In Year 4, Brown broke out as one of the top wideouts in the league with a 1,499-yard campaign. From 2013-16, Brown averaged — averaged — 120 catches, 1,578 yards and 11 touchdowns per season. Since he was under contract through the end of the 2017 season, though, the Steelers were able to pay Brown just $28.8 million over that four-year span, which is a little more than the annual average salary guys like Robert Meachem and Laurent Robinson were getting in free agency. Former Steelers teammate Mike Wallace hit free agency and netted a five-year, $60 million deal with the Dolphins which paid him $36.9 million over three seasons before he was cut after 2015.

Brown was making less than half of his true market value, and while most players deal with that during their rookie deals, he was struggling with it on his second contract. With the Steelers cap tied up thanks to years of subpar financial decisions, they repeatedly restructured Brown’s deal to create pockets of short-term cap room without giving him any notable raise. (For those unfamiliar with how the cap works, these restructures meant that Brown would receive most of his weekly base salary as an upfront bonus in March; he would take home the same amount of cash and get paid earlier, but the Steelers would be allowed to spread the cap hit for the restructured bonus over several years, creating temporary room.)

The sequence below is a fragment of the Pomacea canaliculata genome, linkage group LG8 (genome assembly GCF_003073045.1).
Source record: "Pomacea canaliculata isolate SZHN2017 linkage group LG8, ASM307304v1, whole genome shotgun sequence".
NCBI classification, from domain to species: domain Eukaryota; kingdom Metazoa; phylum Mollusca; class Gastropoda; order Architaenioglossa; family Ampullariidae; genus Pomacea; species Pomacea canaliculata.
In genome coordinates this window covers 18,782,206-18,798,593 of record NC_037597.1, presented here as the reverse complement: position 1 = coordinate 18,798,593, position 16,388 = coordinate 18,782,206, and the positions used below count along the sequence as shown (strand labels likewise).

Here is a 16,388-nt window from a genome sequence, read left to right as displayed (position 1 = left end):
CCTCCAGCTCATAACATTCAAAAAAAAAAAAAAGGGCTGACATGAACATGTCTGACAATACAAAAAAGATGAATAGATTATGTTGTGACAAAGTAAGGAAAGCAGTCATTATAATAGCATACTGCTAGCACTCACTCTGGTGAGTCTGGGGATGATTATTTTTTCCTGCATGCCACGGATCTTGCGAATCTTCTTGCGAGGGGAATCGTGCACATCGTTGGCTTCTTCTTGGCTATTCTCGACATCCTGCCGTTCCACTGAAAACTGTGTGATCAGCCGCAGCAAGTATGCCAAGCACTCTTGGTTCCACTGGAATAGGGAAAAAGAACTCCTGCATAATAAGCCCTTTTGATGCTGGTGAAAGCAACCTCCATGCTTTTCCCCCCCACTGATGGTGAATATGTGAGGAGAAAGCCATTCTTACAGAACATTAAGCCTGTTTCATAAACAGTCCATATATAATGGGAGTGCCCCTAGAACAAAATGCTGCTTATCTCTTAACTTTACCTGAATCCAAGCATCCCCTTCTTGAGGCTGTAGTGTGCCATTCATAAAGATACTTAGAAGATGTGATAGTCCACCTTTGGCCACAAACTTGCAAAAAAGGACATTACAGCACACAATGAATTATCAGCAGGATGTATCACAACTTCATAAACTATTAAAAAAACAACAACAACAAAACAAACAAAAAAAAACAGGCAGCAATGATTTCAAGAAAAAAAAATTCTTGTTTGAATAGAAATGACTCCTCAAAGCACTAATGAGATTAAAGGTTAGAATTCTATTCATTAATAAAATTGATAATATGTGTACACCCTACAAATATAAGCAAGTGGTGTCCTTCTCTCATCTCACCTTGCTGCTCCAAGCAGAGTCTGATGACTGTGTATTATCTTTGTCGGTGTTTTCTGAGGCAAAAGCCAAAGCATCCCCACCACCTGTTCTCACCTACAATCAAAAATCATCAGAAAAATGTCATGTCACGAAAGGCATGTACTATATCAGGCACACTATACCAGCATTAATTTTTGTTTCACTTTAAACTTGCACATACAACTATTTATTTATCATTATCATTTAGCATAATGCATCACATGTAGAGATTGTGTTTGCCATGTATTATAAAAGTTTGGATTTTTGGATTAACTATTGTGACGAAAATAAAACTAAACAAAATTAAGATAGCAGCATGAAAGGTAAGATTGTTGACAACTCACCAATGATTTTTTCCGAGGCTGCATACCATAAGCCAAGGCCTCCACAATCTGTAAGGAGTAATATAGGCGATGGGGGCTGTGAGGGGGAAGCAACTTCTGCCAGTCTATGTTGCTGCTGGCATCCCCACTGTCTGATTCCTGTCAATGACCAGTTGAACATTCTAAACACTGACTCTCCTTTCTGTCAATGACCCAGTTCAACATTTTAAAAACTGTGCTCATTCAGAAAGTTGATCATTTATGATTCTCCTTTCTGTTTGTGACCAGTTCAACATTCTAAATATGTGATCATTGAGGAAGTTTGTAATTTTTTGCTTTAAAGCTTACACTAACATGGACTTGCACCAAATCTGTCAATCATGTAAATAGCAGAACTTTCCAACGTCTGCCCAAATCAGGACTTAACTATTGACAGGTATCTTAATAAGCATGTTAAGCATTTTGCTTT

In part because of those cap concerns, Pittsburgh waited five years and for the final year of Brown’s extension to give its star receiver an extension. Most teams will say that waiting until the final year of a deal to hand out a new contract is organizational policy, with Pittsburgh among them, but the Steelers gave Roethlisberger an extension with two years left to go on his rookie deal in 2008.